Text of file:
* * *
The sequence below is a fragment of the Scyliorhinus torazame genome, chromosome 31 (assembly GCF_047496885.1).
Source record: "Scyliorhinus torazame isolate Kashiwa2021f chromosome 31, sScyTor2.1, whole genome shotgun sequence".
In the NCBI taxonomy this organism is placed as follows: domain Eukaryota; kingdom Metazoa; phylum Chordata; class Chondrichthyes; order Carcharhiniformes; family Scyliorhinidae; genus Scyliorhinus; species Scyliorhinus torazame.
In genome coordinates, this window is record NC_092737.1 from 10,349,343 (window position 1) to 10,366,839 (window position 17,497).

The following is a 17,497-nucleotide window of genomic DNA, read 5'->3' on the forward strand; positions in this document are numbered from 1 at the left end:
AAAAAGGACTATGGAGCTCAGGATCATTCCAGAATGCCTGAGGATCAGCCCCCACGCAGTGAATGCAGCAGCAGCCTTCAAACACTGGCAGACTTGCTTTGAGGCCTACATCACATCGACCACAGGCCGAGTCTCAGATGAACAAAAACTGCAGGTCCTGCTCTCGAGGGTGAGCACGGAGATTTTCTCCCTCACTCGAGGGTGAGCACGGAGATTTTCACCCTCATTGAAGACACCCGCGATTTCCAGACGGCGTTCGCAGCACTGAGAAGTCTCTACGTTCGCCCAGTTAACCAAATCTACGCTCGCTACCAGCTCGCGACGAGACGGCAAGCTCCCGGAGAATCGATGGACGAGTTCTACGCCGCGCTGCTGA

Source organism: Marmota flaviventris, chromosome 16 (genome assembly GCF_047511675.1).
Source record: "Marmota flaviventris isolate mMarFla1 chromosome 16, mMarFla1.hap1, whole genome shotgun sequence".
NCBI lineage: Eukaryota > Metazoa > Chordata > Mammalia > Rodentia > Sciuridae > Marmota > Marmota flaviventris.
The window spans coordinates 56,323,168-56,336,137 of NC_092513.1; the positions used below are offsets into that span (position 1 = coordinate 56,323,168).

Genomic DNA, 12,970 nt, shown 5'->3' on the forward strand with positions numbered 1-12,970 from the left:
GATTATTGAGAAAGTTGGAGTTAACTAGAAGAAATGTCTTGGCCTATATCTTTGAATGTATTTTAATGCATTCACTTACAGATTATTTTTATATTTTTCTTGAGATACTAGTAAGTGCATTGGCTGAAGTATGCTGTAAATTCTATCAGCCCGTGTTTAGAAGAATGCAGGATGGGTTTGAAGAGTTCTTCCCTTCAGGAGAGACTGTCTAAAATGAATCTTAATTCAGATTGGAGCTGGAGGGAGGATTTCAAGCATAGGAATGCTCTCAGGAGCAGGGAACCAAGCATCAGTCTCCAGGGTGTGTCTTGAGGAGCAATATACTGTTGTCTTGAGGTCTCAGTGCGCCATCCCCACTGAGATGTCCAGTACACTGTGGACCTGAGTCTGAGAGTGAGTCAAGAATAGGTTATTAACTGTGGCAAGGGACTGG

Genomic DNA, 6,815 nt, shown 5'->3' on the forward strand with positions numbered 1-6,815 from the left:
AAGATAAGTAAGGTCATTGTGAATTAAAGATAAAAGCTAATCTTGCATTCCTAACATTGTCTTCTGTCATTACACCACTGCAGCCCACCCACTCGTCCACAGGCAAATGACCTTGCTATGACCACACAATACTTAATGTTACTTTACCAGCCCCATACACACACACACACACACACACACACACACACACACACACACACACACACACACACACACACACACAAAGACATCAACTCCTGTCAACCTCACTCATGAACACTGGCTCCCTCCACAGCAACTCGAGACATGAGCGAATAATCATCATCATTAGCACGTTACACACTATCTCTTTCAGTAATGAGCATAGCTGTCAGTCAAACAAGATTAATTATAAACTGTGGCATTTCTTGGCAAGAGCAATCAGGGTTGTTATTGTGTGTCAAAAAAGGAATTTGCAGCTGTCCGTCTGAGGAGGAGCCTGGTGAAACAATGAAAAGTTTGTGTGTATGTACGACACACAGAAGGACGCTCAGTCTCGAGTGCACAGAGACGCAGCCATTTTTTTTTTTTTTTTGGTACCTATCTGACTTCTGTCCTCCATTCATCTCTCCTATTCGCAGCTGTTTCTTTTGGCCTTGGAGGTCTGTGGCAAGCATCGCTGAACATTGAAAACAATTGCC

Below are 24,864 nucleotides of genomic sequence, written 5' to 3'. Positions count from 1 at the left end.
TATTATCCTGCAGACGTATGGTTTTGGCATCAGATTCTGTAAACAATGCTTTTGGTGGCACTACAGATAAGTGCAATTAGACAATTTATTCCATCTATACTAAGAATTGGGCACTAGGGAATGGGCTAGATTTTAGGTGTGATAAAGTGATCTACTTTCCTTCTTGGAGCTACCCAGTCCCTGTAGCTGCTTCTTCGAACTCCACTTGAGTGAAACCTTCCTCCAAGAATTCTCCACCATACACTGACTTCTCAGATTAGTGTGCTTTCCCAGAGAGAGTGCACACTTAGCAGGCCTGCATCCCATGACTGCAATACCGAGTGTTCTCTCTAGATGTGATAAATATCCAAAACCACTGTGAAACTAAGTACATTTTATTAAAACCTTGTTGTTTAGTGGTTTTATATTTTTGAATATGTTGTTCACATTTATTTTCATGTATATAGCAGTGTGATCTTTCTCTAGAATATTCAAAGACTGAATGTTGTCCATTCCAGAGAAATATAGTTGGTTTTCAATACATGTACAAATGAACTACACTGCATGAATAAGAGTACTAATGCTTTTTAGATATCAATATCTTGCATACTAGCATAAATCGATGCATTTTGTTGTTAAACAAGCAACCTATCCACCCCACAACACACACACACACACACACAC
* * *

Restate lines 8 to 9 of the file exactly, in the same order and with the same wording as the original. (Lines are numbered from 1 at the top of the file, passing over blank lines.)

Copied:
Source record: "Marmota flaviventris isolate mMarFla1 chromosome 16, mMarFla1.hap1, whole genome shotgun sequence".
NCBI lineage: Eukaryota > Metazoa > Chordata > Mammalia > Rodentia > Sciuridae > Marmota > Marmota flaviventris.